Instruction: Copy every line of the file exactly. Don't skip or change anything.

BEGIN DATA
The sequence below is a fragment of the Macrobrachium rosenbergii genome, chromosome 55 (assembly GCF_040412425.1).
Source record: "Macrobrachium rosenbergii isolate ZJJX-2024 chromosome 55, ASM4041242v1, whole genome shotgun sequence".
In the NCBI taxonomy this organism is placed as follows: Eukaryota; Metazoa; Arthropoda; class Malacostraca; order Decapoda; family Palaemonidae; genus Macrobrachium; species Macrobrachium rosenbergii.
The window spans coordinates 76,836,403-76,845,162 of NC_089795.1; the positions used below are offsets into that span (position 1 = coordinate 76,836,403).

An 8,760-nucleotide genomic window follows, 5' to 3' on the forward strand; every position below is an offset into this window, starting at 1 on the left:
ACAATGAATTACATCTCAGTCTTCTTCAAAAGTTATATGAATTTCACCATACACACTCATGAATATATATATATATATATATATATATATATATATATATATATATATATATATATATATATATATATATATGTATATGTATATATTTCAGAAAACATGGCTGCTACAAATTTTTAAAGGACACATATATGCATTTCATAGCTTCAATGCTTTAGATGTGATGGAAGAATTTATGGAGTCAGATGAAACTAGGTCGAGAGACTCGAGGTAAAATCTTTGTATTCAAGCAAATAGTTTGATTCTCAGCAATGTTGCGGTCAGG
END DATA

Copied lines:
The sequence below is a fragment of the Macrobrachium rosenbergii genome, chromosome 55 (assembly GCF_040412425.1).
Source record: "Macrobrachium rosenbergii isolate ZJJX-2024 chromosome 55, ASM4041242v1, whole genome shotgun sequence".
In the NCBI taxonomy this organism is placed as follows: Eukaryota; Metazoa; Arthropoda; class Malacostraca; order Decapoda; family Palaemonidae; genus Macrobrachium; species Macrobrachium rosenbergii.
The window spans coordinates 76,836,403-76,845,162 of NC_089795.1; the positions used below are offsets into that span (position 1 = coordinate 76,836,403).

An 8,760-nucleotide genomic window follows, 5' to 3' on the forward strand; every position below is an offset into this window, starting at 1 on the left:
ACAATGAATTACATCTCAGTCTTCTTCAAAAGTTATATGAATTTCACCATACACACTCATGAATATATATATATATATATATATATATATATATATATATATATATATATATATATATATATATATATATATGTATATGTATATATTTCAGAAAACATGGCTGCTACAAATTTTTAAAGGACACATATATGCATTTCATAGCTTCAATGCTTTAGATGTGATGGAAGAATTTATGGAGTCAGATGAAACTAGGTCGAGAGACTCGAGGTAAAATCTTTGTATTCAAGCAAATAGTTTGATTCTCAGCAATGTTGCGGTCAGG